"In the field, listening is a creative process, and recording is, by its nature, an act of shaping the environment... My intention is to offer the listener a new experience of nature. My ultimate vision as a composer is to build a musical system that enhances our listening sensitivity and reveals the density, beauty and phenomena of natural sound."
Monacchi is Professor of Electronic Music at the Conservatory of Music of Foggia, and Acting Chair at the University of Macerata and the Conservatory of Pesaro (Italy). Currently, he is on a visiting assignment as a Fulbright Research Scholar at the University of California, Berkeley. His primary research focus is recording natural sonic environments throughout the world with cutting-edge field recording techniques to create music for sound installations, museums, and experimental and new music concerts. For nearly two decades, he has recorded in Europe, Africa, South America, and North America, and used the recordings as material for detailed lab analyses and eco-acoustic composition.
He traveled to the Brazilian Amazon in 2001 in collaboration with Greenpeace, in order to collect high definition sound portraits from an area of primary equatorial rainforest. With 30 hours of extraordinary sound recordings, he composed the eco-acoustic opera entitled “Fragments of a Sonic World in Extinction,” which he performed in theatres and contemporary music venues in Europe and the United States. He has performed his music in 180 concerts and installations since 1989, in places like Kryptonale (Berlin, Germany), Teatro Groggia (Venice, Italy), Nuova Consonanza, Tevereterno and Notte Bianca (Rome, Italy), La Via Lattea (Lugano, Switzerland), Community Art Council (Vancouver, Canada), Nuit Blanche (Paris, France), Ear to the Earth (New York, U.S.), Dangerous Curve (Los Angeles, U.S.), CNMAT (Berkeley, U.S.) and other international venues. Several international radio stations have broadcast his music. In 2005, his research project “Un Teatro Bio-Acustico” on the Foreste Casentinesi National Park became part of the Italian ‘world heritage’ proposition to the UNESCO. Since 2005, he has been the musical consultant for the project Tevereterno, Kristin Jones’ large-scale site-specific project on the Tiber River in Rome, and he is the co-founder of Bella Gerit, a project aimed at conducting first-ever recordings of the Renaissance music of Urbino.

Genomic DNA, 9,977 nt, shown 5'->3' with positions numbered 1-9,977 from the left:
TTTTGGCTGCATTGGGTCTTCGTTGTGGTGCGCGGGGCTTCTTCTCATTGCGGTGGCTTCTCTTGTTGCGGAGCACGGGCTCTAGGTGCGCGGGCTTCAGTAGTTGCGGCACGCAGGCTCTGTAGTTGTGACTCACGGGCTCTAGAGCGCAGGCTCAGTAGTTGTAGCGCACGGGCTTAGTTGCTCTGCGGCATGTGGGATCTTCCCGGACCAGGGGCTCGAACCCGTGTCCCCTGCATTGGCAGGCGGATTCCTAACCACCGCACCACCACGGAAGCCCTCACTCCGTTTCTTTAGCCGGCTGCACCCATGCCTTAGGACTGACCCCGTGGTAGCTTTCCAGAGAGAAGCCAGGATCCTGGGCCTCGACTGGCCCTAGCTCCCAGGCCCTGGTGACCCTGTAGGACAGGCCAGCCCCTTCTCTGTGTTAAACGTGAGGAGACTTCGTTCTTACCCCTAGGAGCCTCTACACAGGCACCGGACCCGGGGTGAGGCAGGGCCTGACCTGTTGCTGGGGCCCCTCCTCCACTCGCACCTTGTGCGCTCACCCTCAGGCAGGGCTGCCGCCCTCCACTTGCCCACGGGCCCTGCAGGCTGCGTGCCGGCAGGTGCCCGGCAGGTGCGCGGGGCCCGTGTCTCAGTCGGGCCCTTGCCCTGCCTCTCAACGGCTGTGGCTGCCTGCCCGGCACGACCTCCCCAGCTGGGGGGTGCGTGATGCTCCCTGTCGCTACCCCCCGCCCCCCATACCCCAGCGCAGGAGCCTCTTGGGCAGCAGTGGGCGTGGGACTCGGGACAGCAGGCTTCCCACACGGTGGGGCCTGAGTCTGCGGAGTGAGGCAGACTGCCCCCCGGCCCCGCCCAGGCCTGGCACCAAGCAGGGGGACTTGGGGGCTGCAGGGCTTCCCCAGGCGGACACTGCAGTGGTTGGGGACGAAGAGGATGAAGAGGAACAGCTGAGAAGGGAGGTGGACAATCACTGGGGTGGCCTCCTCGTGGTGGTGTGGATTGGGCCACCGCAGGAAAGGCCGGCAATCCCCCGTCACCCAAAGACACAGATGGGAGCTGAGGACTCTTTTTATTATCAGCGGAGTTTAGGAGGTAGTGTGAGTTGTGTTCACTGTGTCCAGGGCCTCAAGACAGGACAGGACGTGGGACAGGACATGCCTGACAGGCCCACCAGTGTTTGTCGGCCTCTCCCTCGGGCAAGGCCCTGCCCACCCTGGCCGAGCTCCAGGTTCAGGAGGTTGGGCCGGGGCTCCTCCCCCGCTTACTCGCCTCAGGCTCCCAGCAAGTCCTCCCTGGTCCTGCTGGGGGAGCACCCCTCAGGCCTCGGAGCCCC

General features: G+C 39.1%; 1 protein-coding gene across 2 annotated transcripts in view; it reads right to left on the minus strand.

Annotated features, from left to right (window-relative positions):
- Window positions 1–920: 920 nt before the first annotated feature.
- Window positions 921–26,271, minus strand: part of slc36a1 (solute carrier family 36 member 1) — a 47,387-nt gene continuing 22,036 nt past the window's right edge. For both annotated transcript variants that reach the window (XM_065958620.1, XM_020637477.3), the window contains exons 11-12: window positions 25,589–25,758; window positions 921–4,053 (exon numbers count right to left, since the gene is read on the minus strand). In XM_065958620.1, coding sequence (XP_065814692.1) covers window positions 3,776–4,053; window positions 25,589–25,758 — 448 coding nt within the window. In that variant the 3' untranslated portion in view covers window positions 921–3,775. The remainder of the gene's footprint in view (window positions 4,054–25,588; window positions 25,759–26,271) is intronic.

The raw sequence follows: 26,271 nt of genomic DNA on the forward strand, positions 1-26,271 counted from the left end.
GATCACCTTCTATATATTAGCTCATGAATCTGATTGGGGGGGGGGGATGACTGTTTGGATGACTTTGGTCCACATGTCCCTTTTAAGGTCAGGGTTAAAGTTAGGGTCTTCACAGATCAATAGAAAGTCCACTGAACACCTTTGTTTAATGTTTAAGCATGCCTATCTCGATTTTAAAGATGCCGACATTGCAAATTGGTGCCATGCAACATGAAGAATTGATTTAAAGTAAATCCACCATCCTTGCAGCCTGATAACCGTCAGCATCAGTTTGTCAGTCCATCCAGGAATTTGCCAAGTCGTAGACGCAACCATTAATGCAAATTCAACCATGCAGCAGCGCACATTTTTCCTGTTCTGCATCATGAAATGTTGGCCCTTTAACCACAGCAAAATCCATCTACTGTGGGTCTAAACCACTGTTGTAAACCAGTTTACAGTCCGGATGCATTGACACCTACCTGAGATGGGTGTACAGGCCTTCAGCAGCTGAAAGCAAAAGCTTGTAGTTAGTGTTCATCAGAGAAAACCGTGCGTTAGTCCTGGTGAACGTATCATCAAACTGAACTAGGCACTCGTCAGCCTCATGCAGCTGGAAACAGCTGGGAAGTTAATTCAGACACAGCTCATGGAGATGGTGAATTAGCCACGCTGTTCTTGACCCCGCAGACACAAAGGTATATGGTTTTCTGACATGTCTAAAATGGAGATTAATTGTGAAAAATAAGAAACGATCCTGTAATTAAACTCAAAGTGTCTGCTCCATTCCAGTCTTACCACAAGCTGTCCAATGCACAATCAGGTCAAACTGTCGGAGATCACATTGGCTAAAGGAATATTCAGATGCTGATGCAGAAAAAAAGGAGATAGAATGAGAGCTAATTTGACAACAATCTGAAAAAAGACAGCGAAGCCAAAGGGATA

As a recording engineer, he directs Coclearia – a mobile recording studio, which has worked on (50+) productions of Early, Classic, and Contemporary music; in addition, he has collaborated with the Italian National RAI Radio3 for recordings and consultancies. As a flautist, he has performed widely in ancient, traditional, and new music contexts. His music has been published by Ants Records, Bella Gerit and Domani Musica.
His honors include the Erato Farnesina Fellowship from the Italian Ministry of Foreign Affairs for the World Soundscape Project (Vancouver), the Fulbright Research Scholarship to work at the CNMAT- University of California, Berkeley, and prizes from the Russolo-Pratella Competition (Italy), Locarno Film Festival (Switzerland), Multiple Sound Festival (Holland). His music was also selected by the jury of the Bourges International Grand Prix of Electro-acoustic Music.